The ventricular septal defect (VSD) is the most frequent congenital heart disease in humans. It is defined as an opening in the septum separating the left and the right ventricle. This gap results in a mixture of oxygenated and deoxygenated blood and in an enhanced blood flow towards the lung and the left ventricle , a condition that leads to severe diseases such as left ventricular hypertrophy as well as pulmonary edema and dilatation [2,3]. The molecular mechanisms underlying the development of VSDs are poorly understood. The recently published review article entitled “The Role of Hedgehog Signalling in the Formation of the Ventricular Septum” discusses the importance of the Hedgehog (HH) signalling pathway in the formation of the ventricular septum (VS) . HH signalling begins with the binding of the HH protein to its receptor Patched (PTC1) which localises in the membrane of primary cilia, little cellular protrusions dedicated to signal mediation. Low-density lipoprotein receptor related protein 2 (LRP2) participates in this binding event . The HH/PTC1 complex leaves the cilium and, in turn, Smoothened (SMO) enters the ciliary membrane. Subsequently, SMO releases the full-length Glioblastoma 2 (GLI2) and Glioblastoma 3 (GLI3) proteins from a complex with Suppressor of Fused (SUFU) and converts them into transcriptional activators (GLI2-A and GLI3-A) [6,7]. Proteins such as Broad-Minded (BROMI), Ellis Van Creveld 1 (EVC1) and Ellis Van Creveld 2 (EVC2) are involved in the activation of GLI2 and GLI3 [8-14]. GLI2-A and GLI3-A enter the nucleus and induce the expression of HH target genes. The Intraflagellar transport proteins 25 and 27 (IFT25 and IFT27) ensure the transport of several HH signaling components and the deficiency of IFT25 or IFT27 results in reduced HH target gene expression [15-17]. Without the HH ligand, PTC1 remains in the ciliary membrane and blocks the ciliary entry of SMO. In the absence of SMO, the full-length GLI2 and GLI3 proteins are proteolytically processed into transcriptional repressors (GLI2-R and GLI3-R) by the cilia-regulated proteasome [18-20]. Further proteins such as Protein kinase A (PKA), Casein kinase 1 (CK1), Glycogen synthase kinase 3-β (GSK3-β), Kinesin family member 7 (KIF7) and Fuzzy (FUZ) are required for GLI2 and GLI3 processing [21-26].
The fact that HH signalling mouse mutants such as Shh, Lrp2, Sufu, Bromi, Ift25, Ift27, Gsk3-β, Kif7 and Fuz mutant mice display defects in VS outgrowth implies an essential role of HH signalling in VS development [15,16,27-30]. Furthermore, mutations of EVC1 and EVC2 cause VSDs in humans [31-33]. Since mutations in genes whose products positively regulate HH signalling and mutations in genes which encode proteins negatively controlling HH signalling lead to the occurrence of VSDs, our review article rises the question which role HH signalling plays in the development of the VS and of VSDs.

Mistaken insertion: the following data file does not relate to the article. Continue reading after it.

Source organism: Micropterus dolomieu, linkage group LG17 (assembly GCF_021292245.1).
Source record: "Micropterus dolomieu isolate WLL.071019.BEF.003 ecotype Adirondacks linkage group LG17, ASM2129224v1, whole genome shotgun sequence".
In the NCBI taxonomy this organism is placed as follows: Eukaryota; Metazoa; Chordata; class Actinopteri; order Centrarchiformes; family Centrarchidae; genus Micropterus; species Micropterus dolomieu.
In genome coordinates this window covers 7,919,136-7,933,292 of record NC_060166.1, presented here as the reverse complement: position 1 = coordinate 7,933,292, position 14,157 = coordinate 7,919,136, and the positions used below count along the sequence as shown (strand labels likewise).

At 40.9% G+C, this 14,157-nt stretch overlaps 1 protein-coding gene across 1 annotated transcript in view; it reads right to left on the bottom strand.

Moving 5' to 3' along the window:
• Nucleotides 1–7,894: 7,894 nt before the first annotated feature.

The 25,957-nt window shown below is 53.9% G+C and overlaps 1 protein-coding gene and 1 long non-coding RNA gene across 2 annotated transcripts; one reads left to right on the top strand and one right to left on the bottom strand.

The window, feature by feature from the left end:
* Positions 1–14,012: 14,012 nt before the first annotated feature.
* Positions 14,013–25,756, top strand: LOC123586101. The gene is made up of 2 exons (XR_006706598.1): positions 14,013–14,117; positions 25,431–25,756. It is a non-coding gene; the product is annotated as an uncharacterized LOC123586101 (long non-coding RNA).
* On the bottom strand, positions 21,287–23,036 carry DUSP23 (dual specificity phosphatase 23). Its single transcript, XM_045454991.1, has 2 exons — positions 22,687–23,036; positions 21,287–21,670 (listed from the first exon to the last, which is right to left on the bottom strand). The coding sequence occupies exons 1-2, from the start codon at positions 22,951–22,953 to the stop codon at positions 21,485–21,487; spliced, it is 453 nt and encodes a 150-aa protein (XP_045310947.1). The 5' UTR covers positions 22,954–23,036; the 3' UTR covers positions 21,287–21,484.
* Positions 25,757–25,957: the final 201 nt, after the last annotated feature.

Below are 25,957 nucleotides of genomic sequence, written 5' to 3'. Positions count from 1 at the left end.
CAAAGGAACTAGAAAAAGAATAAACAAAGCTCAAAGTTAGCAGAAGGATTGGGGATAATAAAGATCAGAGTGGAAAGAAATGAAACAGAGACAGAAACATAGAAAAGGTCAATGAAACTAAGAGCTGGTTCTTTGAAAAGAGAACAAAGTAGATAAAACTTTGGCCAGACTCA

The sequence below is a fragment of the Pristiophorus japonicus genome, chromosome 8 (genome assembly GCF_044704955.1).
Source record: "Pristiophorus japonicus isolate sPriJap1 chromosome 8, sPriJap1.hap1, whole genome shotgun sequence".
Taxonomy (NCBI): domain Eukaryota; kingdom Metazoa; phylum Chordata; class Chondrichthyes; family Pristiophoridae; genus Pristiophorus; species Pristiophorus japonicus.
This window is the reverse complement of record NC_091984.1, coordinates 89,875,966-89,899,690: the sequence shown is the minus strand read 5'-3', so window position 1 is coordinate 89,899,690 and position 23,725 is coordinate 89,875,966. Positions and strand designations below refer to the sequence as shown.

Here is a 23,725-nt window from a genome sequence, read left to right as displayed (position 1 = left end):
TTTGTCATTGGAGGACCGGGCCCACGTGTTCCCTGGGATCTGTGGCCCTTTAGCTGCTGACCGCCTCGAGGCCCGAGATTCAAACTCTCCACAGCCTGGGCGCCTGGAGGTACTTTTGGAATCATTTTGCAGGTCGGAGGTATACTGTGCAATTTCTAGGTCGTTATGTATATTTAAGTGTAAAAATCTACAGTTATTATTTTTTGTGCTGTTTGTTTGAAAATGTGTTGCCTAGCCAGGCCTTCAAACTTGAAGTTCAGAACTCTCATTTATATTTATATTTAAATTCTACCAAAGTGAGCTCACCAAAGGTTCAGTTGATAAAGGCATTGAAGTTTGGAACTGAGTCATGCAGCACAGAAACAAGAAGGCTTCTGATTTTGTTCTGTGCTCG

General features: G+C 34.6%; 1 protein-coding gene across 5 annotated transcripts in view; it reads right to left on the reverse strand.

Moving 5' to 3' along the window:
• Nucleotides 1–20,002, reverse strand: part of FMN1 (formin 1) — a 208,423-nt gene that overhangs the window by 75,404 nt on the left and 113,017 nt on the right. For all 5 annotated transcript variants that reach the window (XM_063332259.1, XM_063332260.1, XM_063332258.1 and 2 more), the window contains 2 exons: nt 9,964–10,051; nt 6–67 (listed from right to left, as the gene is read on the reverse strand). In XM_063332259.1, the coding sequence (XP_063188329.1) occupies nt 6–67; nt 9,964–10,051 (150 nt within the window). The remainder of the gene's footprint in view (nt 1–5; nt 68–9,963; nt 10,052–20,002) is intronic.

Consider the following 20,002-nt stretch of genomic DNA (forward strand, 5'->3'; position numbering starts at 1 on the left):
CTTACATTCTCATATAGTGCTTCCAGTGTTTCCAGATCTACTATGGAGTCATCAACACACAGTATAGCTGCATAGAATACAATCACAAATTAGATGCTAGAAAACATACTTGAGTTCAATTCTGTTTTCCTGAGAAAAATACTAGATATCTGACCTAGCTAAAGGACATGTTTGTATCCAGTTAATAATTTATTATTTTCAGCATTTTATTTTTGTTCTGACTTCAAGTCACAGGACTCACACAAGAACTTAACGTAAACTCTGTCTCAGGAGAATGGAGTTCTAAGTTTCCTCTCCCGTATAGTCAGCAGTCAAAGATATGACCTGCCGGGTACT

As outlined above, GLI3 is able to act as a transcriptional activator and induce HH target gene expression or as a transcriptional repressor and inhibit HH target gene expression. Previously, we demonstrated that the absence of the ciliary protein Retinitis pigmentosa GTPase Regulator Interacting Protein 1 Like (RPGRIP1L) leads to a disturbed GLI3 processing and also to the development of VSDs [19,34] suggesting that the inhibition of HH signalling might be important to ensure proper VS formation. Remarkably, loss of GLI3 does not affect VS development . In our very recent preprint , we provide further insight into this topic by analysing mouse embryos which produce GLI3-R but lack GLI3-A (Gli3Δ699/ Δ699 embryos) [37,38]. Importantly, these embryos display reduced HH signalling and VSDs proposing that proper HH signalling is essential for the development of the VS. The finding of VSDs in Rpgrip1l-/- mouse embryos might also be traced back to a potential role of RPGRIP1L in the transformation of GLI3 into GLI3-A . Taking up a question from our review article, namely whether it is possible to prevent the development of VSDs by targeting HH signalling in pregnancy, our new results suggest that the activation of HH signalling (e.g. by using small molecules) could avoid the occurrence of VSDs.
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